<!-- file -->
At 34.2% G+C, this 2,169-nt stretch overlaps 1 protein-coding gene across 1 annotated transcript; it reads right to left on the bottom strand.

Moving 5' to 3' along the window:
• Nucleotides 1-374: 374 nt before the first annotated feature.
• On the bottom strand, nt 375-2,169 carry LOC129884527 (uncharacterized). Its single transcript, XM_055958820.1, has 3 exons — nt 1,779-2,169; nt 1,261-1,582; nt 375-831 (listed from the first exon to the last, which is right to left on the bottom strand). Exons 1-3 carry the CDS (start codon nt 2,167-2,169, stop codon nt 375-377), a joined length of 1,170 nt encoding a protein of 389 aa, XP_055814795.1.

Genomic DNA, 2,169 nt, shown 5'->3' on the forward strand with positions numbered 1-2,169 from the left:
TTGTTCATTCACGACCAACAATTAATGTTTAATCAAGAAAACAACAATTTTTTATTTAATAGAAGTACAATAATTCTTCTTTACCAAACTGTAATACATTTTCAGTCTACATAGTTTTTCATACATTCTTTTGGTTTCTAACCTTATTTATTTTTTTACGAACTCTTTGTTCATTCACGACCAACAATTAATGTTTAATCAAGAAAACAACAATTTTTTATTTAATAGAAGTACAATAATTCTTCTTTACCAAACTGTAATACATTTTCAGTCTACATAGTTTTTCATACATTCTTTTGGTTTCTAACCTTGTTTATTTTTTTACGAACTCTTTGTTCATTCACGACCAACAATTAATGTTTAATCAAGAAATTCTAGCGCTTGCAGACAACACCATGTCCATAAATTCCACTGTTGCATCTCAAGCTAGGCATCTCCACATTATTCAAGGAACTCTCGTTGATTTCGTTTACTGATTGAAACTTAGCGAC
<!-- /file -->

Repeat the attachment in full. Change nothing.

At 34.2% G+C, this 2,169-nt stretch overlaps 1 protein-coding gene across 1 annotated transcript; it reads right to left on the bottom strand.

Moving 5' to 3' along the window:
• Nucleotides 1-374: 374 nt before the first annotated feature.
• On the bottom strand, nt 375-2,169 carry LOC129884527 (uncharacterized). Its single transcript, XM_055958820.1, has 3 exons — nt 1,779-2,169; nt 1,261-1,582; nt 375-831 (listed from the first exon to the last, which is right to left on the bottom strand). Exons 1-3 carry the CDS (start codon nt 2,167-2,169, stop codon nt 375-377), a joined length of 1,170 nt encoding a protein of 389 aa, XP_055814795.1.

Genomic DNA, 2,169 nt, shown 5'->3' on the forward strand with positions numbered 1-2,169 from the left:
TTGTTCATTCACGACCAACAATTAATGTTTAATCAAGAAAACAACAATTTTTTATTTAATAGAAGTACAATAATTCTTCTTTACCAAACTGTAATACATTTTCAGTCTACATAGTTTTTCATACATTCTTTTGGTTTCTAACCTTATTTATTTTTTTACGAACTCTTTGTTCATTCACGACCAACAATTAATGTTTAATCAAGAAAACAACAATTTTTTATTTAATAGAAGTACAATAATTCTTCTTTACCAAACTGTAATACATTTTCAGTCTACATAGTTTTTCATACATTCTTTTGGTTTCTAACCTTGTTTATTTTTTTACGAACTCTTTGTTCATTCACGACCAACAATTAATGTTTAATCAAGAAATTCTAGCGCTTGCAGACAACACCATGTCCATAAATTCCACTGTTGCATCTCAAGCTAGGCATCTCCACATTATTCAAGGAACTCTCGTTGATTTCGTTTACTGATTGAAACTTAGCGAC